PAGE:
Write 3 page essay on the topic Housing Market Post and Pre Recession.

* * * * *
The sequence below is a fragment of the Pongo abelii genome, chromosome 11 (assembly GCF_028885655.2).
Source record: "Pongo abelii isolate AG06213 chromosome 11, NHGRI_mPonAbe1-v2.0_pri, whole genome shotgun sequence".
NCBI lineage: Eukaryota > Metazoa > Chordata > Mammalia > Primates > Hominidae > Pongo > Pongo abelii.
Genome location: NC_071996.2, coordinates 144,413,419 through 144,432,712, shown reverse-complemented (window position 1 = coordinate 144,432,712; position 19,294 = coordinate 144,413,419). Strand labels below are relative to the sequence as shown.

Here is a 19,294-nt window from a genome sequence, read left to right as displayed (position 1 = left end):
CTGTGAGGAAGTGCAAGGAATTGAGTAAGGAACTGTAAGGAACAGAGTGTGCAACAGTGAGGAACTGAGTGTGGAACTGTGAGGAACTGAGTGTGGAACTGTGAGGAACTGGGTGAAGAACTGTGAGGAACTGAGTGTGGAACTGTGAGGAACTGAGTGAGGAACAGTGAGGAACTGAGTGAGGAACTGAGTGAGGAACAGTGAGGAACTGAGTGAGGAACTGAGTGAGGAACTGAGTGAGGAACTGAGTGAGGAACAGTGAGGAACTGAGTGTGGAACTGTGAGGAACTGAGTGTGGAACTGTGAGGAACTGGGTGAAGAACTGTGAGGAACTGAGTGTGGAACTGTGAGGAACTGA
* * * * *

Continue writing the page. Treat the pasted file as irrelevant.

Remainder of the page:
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As a result, this recession lasted for four quarters. Finally, the last recession that occurred, took place not so long ago. It started in the 4th quarter of 2007 and lasted until the 2nd quarter of 2009. As can be verified from Figure 1 below, all these recessions by definition are identified with bar markers in periods that have followed such declines in GDP for three consecutive quarters. An important point to note here is that the length of the recessions has increased over time. The first and second recessions in the duration lasted for two quarters, the third lasted for four quarters and the recent recession has lasted for seven consecutive quarters. The cyclical pattern of real GDP is also evident from Figure 1. In the initial period, right after the recession, the percentage change of GDP rose sharply until the 1st quarter of 1984 and then stabilized and expressed some volatility and then started falling in the last quarter of 1989. The decline continued and became a recession lasting for two quarters. The ensuing climb was volatile, but the trend was positive until GDP growth reached a peak of 10.25% in the 2nd quarter of 2002. It started declining sharply there on and this drop became the 4 quarter long recession of 2001. There was a volatile and slow but steady climb until the last quarter of 2006 whereon the GDP growth rate started plummeting and this marked the onset of the latest recession. The decline in the rate of growth of GDP was most substantial during this latest recession. Figure 1: Movement of GDP The first indicator of the housing market that will be considered is the real average housing price. These are presented in Figure 2 along with the markers for recessions. The movements of the housing prices exhibit very strong cyclical behaviour. Further, taking a closer look reveals that the trends almost mirror those of the real GDP growth, although the volatility is substantially lower. The movements of the housing prices on average are smoother, though the beginnings and the endings of the cyclical rises and falls coincide with those of the real GDP growth in general. Figure 2: Movement of average real house prices Next we turn to Figure 3 which presents the movements of month’s supply of houses for the period under consideration. From the graph we see that month’s supply of houses falls in periods during or immediately following a recession. This is in contrast to housing prices which we saw follow the pattern of real GDP growth and, thus, slow down before the onset of the recession and start rising during recoveries. Figure 3: Movements in month’s supply of housing Specifically, from Figure 3 we find out that month’s supply has gone down following all recessions in general. Following the recession of 1982, housing supply has reflected as slight decline in overall trend, although it has hovered around an average. The decline is more pronounced in the aftermath of the next recession. There was a substantial decline in this phase and the declining trend continued onto the third recession. It picked up around early 2005 and sharply rose reflecting the housing bubble and reached its peak in the middle of the fourth recession. Another point worth noting from the graph is that the series has exhibited significant volatility and the latter seems to reflect a lagged reaction to it in the GDP series.

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